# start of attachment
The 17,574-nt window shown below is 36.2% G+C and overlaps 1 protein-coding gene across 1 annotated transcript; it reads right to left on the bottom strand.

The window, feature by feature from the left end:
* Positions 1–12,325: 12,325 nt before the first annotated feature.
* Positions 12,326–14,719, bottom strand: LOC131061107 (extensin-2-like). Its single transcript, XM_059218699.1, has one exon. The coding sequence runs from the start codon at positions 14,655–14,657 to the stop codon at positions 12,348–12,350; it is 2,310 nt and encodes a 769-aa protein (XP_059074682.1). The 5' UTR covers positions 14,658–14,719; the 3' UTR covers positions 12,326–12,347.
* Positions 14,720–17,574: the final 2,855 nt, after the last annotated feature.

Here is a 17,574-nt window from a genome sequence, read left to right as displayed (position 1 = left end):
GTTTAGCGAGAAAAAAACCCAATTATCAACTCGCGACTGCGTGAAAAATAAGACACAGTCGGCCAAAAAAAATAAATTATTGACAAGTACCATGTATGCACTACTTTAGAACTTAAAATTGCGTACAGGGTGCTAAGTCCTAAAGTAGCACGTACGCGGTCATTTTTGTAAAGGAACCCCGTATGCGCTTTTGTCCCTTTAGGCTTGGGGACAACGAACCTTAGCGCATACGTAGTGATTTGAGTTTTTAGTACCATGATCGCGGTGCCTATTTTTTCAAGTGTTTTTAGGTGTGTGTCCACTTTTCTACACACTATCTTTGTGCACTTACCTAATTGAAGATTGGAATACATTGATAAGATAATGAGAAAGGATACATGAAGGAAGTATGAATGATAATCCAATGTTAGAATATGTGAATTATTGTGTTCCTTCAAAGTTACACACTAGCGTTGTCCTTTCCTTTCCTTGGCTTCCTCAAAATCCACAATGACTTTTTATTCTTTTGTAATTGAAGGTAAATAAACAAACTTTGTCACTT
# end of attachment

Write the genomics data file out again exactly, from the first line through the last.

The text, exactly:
The 17,574-nt window shown below is 36.2% G+C and overlaps 1 protein-coding gene across 1 annotated transcript; it reads right to left on the bottom strand.

The window, feature by feature from the left end:
* Positions 1–12,325: 12,325 nt before the first annotated feature.
* Positions 12,326–14,719, bottom strand: LOC131061107 (extensin-2-like). Its single transcript, XM_059218699.1, has one exon. The coding sequence runs from the start codon at positions 14,655–14,657 to the stop codon at positions 12,348–12,350; it is 2,310 nt and encodes a 769-aa protein (XP_059074682.1). The 5' UTR covers positions 14,658–14,719; the 3' UTR covers positions 12,326–12,347.
* Positions 14,720–17,574: the final 2,855 nt, after the last annotated feature.

Here is a 17,574-nt window from a genome sequence, read left to right as displayed (position 1 = left end):
GTTTAGCGAGAAAAAAACCCAATTATCAACTCGCGACTGCGTGAAAAATAAGACACAGTCGGCCAAAAAAAATAAATTATTGACAAGTACCATGTATGCACTACTTTAGAACTTAAAATTGCGTACAGGGTGCTAAGTCCTAAAGTAGCACGTACGCGGTCATTTTTGTAAAGGAACCCCGTATGCGCTTTTGTCCCTTTAGGCTTGGGGACAACGAACCTTAGCGCATACGTAGTGATTTGAGTTTTTAGTACCATGATCGCGGTGCCTATTTTTTCAAGTGTTTTTAGGTGTGTGTCCACTTTTCTACACACTATCTTTGTGCACTTACCTAATTGAAGATTGGAATACATTGATAAGATAATGAGAAAGGATACATGAAGGAAGTATGAATGATAATCCAATGTTAGAATATGTGAATTATTGTGTTCCTTCAAAGTTACACACTAGCGTTGTCCTTTCCTTTCCTTGGCTTCCTCAAAATCCACAATGACTTTTTATTCTTTTGTAATTGAAGGTAAATAAACAAACTTTGTCACTT